Sierra Leone has enjoyed sustained political stability in recent years, following a decade of civil war. The departure of the UN’s local mission in March 2014 marked the end of more than 15 years of international peacekeeping operations in the country. The exceptional economic growth seen in 2012 and 2013 soon faltered, and this placed a brake on international investment interest. The telecom sector has only gradually recovered from the destruction caused during the war years, and only since 2019 has there been an effective terrestrial fibre backbone infrastructure, while the cable link to neighbouring Guinea was not completed until February 2020.
The theft of equipment and cabling, compounded by neglect, mismanagement and underinvestment, means that telcos continue to operate in difficult conditions. This has led to the demise of some telcos, including Comium and Smart Mobile. The telecom regulator has made efforts to improve the market, including the liberalisation of the international gateway and regular checks on QoS. It has not shied from fining miscreant operators for providing poor services, or for promoting packages deemed to be disadvantageous to consumers. To this end the regulator reduced the price floor for mobile voice calls in early 2020.
Given the poor state of the fixed-line infrastructure, the mobile sector has been the main driver of overall telecom revenue. There continues to be movement in the market, with Orange Group in mid-2016 having completed its acquisition of Bharti Airtel’s local unit and the Gambian telco QCell being awarded a licence to operate mobile services.
The state-owned fixed-line incumbent Sierratel has entered the mobile market, which it uses to provide fixed-wireless access and broadband services. It briefly had a monopoly on 3G mobile services before other operators launched their own services in 2011 and 2012. More recently network operators have invested in LTE upgrades: Africell was the first network operator to launch LTE services in Sierra Leone, followed by Sierratel in January 2018 and Orange Sierra Leone in March 2019.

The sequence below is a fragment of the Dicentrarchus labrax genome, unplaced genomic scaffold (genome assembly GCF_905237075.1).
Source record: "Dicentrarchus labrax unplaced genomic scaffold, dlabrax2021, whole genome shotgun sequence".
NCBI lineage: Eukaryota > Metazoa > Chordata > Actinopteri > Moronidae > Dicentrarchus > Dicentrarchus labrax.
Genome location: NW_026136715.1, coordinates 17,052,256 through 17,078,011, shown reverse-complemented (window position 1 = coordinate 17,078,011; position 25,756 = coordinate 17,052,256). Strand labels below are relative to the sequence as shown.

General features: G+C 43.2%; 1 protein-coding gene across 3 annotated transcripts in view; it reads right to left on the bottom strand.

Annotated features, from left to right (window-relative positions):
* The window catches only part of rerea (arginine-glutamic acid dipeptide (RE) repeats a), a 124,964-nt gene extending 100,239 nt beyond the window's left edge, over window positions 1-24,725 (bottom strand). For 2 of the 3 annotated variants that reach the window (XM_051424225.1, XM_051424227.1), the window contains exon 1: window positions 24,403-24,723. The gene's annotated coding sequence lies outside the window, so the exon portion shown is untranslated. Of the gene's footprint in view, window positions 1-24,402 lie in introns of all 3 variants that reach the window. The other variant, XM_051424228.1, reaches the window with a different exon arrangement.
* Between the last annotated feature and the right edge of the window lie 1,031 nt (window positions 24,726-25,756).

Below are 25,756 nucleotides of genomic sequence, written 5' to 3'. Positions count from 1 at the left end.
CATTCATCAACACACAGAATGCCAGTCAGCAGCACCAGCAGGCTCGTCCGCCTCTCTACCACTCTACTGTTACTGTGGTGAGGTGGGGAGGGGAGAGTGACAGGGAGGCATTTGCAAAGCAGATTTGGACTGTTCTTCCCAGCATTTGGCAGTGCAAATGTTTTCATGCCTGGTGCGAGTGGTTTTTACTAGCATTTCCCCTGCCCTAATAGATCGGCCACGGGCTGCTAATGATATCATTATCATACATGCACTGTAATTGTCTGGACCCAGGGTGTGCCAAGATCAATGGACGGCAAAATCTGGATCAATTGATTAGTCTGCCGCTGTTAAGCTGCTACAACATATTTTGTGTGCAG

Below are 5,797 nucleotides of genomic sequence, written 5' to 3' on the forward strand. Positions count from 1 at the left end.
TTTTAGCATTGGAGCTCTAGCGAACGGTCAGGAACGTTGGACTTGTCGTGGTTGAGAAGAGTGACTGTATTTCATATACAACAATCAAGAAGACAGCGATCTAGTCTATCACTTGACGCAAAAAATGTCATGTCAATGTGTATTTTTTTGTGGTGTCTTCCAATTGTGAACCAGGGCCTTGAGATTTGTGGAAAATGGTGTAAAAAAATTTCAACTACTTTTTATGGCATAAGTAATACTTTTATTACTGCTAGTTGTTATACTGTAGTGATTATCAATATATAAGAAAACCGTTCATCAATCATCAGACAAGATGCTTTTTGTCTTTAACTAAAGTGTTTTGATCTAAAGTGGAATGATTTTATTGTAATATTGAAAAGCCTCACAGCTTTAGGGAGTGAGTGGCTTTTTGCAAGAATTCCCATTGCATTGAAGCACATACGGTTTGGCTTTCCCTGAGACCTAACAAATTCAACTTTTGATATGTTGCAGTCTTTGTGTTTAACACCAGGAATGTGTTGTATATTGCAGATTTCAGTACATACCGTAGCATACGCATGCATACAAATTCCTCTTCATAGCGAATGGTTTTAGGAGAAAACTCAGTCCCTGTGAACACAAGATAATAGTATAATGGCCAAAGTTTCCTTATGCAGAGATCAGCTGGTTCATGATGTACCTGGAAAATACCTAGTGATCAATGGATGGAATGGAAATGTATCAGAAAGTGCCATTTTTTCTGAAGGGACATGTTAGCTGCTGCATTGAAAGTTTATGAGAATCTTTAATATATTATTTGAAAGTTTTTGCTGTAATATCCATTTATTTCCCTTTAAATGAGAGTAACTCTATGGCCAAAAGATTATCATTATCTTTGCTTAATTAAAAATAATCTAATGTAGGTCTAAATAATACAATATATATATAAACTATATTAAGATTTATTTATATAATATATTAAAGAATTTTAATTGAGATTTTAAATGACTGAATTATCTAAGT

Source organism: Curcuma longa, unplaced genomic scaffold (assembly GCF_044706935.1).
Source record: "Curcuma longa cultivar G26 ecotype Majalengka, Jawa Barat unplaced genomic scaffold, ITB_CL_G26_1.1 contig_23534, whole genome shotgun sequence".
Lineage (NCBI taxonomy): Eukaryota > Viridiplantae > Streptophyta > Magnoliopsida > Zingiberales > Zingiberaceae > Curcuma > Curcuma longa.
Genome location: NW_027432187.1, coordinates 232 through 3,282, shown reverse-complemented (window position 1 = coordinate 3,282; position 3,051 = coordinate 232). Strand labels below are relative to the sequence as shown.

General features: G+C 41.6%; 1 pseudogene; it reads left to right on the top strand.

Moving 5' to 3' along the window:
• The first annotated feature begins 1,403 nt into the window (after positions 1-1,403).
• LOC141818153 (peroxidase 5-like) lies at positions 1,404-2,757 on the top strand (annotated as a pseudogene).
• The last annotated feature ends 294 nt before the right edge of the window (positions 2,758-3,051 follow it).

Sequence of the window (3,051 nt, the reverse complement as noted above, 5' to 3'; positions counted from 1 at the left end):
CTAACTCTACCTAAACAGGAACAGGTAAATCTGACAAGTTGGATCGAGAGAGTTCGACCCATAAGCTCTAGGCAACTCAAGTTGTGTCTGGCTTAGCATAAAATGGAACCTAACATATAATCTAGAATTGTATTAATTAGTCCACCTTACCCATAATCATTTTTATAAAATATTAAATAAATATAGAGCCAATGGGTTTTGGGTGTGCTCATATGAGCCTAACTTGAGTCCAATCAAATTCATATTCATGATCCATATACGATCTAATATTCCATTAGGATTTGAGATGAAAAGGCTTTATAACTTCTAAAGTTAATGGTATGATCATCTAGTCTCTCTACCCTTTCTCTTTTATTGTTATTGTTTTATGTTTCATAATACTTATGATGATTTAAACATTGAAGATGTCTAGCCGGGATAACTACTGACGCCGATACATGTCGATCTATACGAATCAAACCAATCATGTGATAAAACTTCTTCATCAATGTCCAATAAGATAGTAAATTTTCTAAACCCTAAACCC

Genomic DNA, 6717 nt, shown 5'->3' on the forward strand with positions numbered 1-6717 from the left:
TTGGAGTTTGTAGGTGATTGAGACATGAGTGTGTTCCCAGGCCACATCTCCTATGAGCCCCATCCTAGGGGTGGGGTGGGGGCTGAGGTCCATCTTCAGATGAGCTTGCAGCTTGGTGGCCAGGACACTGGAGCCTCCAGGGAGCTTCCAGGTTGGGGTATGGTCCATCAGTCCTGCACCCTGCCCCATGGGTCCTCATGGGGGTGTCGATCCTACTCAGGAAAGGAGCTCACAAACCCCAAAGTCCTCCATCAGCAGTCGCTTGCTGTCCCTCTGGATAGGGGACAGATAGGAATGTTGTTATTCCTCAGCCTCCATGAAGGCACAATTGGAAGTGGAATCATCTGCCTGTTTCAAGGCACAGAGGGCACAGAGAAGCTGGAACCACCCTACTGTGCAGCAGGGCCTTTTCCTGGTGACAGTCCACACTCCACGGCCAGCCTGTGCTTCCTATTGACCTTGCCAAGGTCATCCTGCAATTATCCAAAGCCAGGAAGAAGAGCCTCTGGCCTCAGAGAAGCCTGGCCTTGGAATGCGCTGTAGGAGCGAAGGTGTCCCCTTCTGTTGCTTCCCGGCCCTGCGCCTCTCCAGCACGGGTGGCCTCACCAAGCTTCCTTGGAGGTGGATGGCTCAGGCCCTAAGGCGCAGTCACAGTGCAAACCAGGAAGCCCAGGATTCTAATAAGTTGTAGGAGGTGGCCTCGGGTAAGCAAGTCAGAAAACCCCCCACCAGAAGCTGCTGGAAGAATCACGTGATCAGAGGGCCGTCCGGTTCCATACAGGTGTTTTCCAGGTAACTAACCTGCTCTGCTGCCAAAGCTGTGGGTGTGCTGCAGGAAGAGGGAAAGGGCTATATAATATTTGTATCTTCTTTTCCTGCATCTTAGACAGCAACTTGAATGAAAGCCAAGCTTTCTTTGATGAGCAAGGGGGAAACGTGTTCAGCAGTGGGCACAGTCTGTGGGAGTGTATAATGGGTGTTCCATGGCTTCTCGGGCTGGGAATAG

BuddeComm notes that the outbreak of the Coronavirus in 2020 is having a significant impact on production and supply chains globally. During the coming year the telecoms sector to various degrees is likely to experience a downturn in mobile device production, while it may also be difficult for network operators to manage workflows when maintaining and upgrading existing infrastructure. Overall progress towards 5G may be postponed or slowed down in some countries.
On the consumer side, spending on telecoms services and devices is under pressure from the financial effect of large-scale job losses and the consequent restriction on disposable incomes. However, the crucial nature of telecom services, both for general communication as well as a tool for home-working, will offset such pressures. In many markets the net effect should be a steady though reduced increased in subscriber growth.
Although it is challenging to predict and interpret the long-term impacts of the crisis as it develops, these have been acknowledged in the industry forecasts contained in this report.
The report also covers the responses of the telecom operators as well as government agencies and regulators as they react to the crisis to ensure that citizens can continue to make optimum use of telecom services. This can be reflected in subsidy schemes and the promotion of tele-health and tele-education, among other solutions.
Sierra Leone Telecommunications Company (Sierratel), Bharti Airtel (Zain, Celtel), Comium, Africell (Lintel), Millicom (Tigo), Cellcom, LapGreen (Ambitel, GreenN), Access Point Africa, Afcom, African Information Technology Holdings (AITH), Onlime (LimeLine).
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BuddeComm's strategic business reports contain a combination of both primary and secondary research statistics, analyses written by our senior analysts supported by a network of experts, industry contacts and researchers from around the world as well as our own scenario forecasts.
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